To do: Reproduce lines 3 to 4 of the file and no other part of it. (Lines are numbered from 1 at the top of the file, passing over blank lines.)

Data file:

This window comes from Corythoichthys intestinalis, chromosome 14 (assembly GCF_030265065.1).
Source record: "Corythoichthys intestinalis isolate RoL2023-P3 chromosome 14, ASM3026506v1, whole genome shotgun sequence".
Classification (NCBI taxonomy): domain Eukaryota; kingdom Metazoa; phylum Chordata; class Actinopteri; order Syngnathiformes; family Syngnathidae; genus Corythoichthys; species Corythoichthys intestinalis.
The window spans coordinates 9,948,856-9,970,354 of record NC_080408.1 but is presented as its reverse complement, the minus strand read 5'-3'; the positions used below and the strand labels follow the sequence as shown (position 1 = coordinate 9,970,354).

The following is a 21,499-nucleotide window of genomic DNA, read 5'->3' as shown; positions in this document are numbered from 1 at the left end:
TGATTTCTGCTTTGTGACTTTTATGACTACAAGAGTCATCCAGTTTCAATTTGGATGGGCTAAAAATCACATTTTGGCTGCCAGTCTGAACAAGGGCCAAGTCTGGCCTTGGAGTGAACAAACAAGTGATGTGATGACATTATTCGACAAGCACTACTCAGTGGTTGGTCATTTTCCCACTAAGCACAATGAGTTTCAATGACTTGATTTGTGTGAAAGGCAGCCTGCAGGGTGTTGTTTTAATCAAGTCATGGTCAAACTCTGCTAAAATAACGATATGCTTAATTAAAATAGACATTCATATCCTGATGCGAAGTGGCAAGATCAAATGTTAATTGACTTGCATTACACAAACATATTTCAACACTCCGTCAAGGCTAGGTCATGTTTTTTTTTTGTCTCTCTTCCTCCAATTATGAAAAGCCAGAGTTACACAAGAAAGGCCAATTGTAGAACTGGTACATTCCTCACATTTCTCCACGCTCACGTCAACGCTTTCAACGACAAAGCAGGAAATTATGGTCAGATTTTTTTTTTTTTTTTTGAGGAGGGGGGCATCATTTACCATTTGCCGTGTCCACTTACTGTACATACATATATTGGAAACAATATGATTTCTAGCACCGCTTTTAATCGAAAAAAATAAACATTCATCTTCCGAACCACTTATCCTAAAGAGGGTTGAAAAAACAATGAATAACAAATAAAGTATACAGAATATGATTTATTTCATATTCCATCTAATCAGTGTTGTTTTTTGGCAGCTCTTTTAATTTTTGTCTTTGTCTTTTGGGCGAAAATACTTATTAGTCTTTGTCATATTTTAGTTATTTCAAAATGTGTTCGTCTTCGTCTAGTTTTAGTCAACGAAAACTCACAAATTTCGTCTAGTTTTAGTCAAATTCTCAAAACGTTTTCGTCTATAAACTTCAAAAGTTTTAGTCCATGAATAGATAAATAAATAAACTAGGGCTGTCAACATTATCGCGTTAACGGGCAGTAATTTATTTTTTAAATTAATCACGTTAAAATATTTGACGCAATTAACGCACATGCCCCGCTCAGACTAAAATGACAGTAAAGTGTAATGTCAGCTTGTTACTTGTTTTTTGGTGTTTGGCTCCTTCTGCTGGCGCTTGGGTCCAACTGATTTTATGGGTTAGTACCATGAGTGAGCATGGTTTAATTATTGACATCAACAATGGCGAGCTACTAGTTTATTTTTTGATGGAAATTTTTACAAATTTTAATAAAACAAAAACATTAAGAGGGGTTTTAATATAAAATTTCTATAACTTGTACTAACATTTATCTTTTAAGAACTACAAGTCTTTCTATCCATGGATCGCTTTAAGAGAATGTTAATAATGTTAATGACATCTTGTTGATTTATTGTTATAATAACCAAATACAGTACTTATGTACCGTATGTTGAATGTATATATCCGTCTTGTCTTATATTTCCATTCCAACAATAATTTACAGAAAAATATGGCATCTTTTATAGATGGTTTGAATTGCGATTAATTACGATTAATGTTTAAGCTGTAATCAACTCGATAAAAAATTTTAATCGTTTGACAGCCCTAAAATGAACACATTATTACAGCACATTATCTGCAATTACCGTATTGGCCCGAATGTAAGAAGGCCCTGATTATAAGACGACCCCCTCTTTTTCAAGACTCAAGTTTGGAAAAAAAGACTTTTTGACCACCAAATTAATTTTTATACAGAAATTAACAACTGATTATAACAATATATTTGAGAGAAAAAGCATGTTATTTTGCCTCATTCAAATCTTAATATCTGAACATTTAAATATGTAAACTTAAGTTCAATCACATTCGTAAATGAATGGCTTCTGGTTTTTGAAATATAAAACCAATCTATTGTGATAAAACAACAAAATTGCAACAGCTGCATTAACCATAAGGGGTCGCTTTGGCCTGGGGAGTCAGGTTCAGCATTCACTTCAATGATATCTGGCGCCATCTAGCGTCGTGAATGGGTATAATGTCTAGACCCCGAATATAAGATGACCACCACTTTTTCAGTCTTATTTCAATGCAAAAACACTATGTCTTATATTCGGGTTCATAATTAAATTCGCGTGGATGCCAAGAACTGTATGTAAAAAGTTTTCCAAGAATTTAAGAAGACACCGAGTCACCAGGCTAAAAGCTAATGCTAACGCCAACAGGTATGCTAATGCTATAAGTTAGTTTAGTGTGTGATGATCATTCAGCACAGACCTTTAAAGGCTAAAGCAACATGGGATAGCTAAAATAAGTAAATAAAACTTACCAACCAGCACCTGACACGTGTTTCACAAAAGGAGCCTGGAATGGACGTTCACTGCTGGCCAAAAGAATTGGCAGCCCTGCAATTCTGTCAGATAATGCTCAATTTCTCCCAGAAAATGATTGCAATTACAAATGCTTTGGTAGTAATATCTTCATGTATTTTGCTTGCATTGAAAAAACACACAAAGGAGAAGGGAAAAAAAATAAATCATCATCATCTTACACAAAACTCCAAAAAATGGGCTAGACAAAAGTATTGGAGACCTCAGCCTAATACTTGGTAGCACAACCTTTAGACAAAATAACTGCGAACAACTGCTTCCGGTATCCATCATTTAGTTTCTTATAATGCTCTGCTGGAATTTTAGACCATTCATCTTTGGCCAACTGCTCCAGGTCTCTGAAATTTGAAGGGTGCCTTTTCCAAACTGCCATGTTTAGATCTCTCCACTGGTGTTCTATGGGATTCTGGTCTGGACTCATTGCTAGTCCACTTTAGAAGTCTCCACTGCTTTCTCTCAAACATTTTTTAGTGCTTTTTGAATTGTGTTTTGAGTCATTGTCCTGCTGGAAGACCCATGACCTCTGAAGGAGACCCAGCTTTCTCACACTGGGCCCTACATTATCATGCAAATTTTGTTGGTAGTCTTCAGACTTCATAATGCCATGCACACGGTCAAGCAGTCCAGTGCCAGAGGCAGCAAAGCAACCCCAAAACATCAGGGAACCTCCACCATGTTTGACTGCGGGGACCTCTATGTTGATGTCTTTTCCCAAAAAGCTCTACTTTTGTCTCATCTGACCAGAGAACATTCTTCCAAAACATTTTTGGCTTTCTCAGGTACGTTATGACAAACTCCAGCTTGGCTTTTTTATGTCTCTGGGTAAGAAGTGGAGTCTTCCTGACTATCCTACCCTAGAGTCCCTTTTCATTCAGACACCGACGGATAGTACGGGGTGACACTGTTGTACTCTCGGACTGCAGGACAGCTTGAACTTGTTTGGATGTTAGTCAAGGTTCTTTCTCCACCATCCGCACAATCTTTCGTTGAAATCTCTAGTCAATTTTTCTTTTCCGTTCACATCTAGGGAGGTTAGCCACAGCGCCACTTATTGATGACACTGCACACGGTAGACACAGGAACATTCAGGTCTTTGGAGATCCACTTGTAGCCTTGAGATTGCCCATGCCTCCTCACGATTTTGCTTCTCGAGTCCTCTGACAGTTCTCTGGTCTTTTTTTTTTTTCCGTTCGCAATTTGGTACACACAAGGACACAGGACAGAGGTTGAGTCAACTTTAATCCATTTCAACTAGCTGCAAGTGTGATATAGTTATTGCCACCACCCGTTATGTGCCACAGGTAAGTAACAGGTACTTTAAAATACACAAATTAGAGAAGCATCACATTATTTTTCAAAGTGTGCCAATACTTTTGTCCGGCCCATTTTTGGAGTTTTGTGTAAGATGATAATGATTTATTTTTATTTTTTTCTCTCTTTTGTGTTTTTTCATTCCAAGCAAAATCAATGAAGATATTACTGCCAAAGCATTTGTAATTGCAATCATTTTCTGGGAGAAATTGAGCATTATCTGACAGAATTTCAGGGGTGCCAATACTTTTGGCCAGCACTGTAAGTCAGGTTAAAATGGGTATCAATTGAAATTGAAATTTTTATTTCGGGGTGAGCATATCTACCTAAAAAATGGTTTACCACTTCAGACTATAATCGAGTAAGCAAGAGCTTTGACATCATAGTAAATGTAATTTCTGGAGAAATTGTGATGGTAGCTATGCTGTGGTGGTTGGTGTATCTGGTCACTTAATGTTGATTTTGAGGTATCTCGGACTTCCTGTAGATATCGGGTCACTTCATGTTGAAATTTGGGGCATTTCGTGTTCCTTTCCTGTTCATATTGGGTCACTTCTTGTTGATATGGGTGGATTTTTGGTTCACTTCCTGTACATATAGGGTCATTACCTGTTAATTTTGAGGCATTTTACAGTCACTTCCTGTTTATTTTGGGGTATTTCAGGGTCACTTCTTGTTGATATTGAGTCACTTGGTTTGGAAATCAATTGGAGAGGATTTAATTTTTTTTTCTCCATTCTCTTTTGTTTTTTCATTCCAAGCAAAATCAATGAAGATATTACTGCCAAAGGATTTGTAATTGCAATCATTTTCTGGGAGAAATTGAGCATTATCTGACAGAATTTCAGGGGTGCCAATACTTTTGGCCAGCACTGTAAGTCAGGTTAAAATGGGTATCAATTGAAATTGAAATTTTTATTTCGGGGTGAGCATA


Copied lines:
Classification (NCBI taxonomy): domain Eukaryota; kingdom Metazoa; phylum Chordata; class Actinopteri; order Syngnathiformes; family Syngnathidae; genus Corythoichthys; species Corythoichthys intestinalis.
The window spans coordinates 9,948,856-9,970,354 of record NC_080408.1 but is presented as its reverse complement, the minus strand read 5'-3'; the positions used below and the strand labels follow the sequence as shown (position 1 = coordinate 9,970,354).